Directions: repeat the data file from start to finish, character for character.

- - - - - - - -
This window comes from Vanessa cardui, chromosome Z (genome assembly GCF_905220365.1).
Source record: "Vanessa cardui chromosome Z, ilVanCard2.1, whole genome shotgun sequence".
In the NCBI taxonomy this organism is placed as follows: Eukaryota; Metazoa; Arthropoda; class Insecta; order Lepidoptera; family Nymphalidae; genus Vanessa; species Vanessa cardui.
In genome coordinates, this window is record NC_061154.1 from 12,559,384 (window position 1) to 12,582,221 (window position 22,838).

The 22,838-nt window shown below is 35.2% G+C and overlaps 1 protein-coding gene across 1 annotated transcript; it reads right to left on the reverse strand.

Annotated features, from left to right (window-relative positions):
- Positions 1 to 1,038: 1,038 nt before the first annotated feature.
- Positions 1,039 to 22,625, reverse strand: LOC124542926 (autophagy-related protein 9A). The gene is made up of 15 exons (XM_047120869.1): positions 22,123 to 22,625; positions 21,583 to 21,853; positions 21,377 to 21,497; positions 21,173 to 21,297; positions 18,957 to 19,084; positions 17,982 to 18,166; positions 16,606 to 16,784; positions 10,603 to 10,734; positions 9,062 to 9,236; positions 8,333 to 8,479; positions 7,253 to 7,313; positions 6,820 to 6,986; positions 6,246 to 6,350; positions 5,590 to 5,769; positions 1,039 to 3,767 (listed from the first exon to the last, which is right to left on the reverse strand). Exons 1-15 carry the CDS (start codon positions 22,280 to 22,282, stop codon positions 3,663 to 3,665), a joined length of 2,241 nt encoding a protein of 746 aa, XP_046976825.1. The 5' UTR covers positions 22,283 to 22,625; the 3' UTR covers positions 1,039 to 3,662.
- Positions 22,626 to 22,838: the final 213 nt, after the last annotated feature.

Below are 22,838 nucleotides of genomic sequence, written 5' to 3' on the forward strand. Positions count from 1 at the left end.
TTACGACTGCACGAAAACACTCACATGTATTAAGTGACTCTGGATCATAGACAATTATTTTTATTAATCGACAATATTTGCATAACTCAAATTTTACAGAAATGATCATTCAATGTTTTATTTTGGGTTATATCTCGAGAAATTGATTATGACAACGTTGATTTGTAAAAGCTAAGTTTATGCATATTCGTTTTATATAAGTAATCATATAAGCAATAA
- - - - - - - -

This window comes from Vanessa cardui, chromosome Z (genome assembly GCF_905220365.1).
Source record: "Vanessa cardui chromosome Z, ilVanCard2.1, whole genome shotgun sequence".
In the NCBI taxonomy this organism is placed as follows: Eukaryota; Metazoa; Arthropoda; class Insecta; order Lepidoptera; family Nymphalidae; genus Vanessa; species Vanessa cardui.
In genome coordinates, this window is record NC_061154.1 from 12,559,384 (window position 1) to 12,582,221 (window position 22,838).

The 22,838-nt window shown below is 35.2% G+C and overlaps 1 protein-coding gene across 1 annotated transcript; it reads right to left on the reverse strand.

Annotated features, from left to right (window-relative positions):
- Positions 1 to 1,038: 1,038 nt before the first annotated feature.
- Positions 1,039 to 22,625, reverse strand: LOC124542926 (autophagy-related protein 9A). The gene is made up of 15 exons (XM_047120869.1): positions 22,123 to 22,625; positions 21,583 to 21,853; positions 21,377 to 21,497; positions 21,173 to 21,297; positions 18,957 to 19,084; positions 17,982 to 18,166; positions 16,606 to 16,784; positions 10,603 to 10,734; positions 9,062 to 9,236; positions 8,333 to 8,479; positions 7,253 to 7,313; positions 6,820 to 6,986; positions 6,246 to 6,350; positions 5,590 to 5,769; positions 1,039 to 3,767 (listed from the first exon to the last, which is right to left on the reverse strand). Exons 1-15 carry the CDS (start codon positions 22,280 to 22,282, stop codon positions 3,663 to 3,665), a joined length of 2,241 nt encoding a protein of 746 aa, XP_046976825.1. The 5' UTR covers positions 22,283 to 22,625; the 3' UTR covers positions 1,039 to 3,662.
- Positions 22,626 to 22,838: the final 213 nt, after the last annotated feature.

Below are 22,838 nucleotides of genomic sequence, written 5' to 3' on the forward strand. Positions count from 1 at the left end.
TTACGACTGCACGAAAACACTCACATGTATTAAGTGACTCTGGATCATAGACAATTATTTTTATTAATCGACAATATTTGCATAACTCAAATTTTACAGAAATGATCATTCAATGTTTTATTTTGGGTTATATCTCGAGAAATTGATTATGACAACGTTGATTTGTAAAAGCTAAGTTTATGCATATTCGTTTTATATAAGTAATCATATAAGCAATAA